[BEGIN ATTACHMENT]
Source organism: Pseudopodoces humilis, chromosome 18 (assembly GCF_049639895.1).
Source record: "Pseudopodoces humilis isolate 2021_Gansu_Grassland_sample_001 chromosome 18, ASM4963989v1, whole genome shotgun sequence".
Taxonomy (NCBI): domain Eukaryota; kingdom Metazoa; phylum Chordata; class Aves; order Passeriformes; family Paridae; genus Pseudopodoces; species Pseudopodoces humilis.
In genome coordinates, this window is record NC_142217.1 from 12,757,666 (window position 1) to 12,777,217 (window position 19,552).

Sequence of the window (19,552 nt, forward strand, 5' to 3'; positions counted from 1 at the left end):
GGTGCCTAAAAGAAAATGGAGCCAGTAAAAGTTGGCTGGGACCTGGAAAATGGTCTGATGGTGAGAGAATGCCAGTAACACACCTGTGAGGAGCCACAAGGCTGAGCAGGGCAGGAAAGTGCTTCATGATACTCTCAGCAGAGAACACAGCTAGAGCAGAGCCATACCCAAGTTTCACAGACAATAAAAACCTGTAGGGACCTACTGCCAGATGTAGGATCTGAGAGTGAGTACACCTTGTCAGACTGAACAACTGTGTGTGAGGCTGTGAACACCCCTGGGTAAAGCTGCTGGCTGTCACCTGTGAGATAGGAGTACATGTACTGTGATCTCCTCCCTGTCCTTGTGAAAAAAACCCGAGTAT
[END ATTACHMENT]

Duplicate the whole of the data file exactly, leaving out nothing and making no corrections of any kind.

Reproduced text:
Source organism: Pseudopodoces humilis, chromosome 18 (assembly GCF_049639895.1).
Source record: "Pseudopodoces humilis isolate 2021_Gansu_Grassland_sample_001 chromosome 18, ASM4963989v1, whole genome shotgun sequence".
Taxonomy (NCBI): domain Eukaryota; kingdom Metazoa; phylum Chordata; class Aves; order Passeriformes; family Paridae; genus Pseudopodoces; species Pseudopodoces humilis.
In genome coordinates, this window is record NC_142217.1 from 12,757,666 (window position 1) to 12,777,217 (window position 19,552).

Sequence of the window (19,552 nt, forward strand, 5' to 3'; positions counted from 1 at the left end):
GGTGCCTAAAAGAAAATGGAGCCAGTAAAAGTTGGCTGGGACCTGGAAAATGGTCTGATGGTGAGAGAATGCCAGTAACACACCTGTGAGGAGCCACAAGGCTGAGCAGGGCAGGAAAGTGCTTCATGATACTCTCAGCAGAGAACACAGCTAGAGCAGAGCCATACCCAAGTTTCACAGACAATAAAAACCTGTAGGGACCTACTGCCAGATGTAGGATCTGAGAGTGAGTACACCTTGTCAGACTGAACAACTGTGTGTGAGGCTGTGAACACCCCTGGGTAAAGCTGCTGGCTGTCACCTGTGAGATAGGAGTACATGTACTGTGATCTCCTCCCTGTCCTTGTGAAAAAAACCCGAGTAT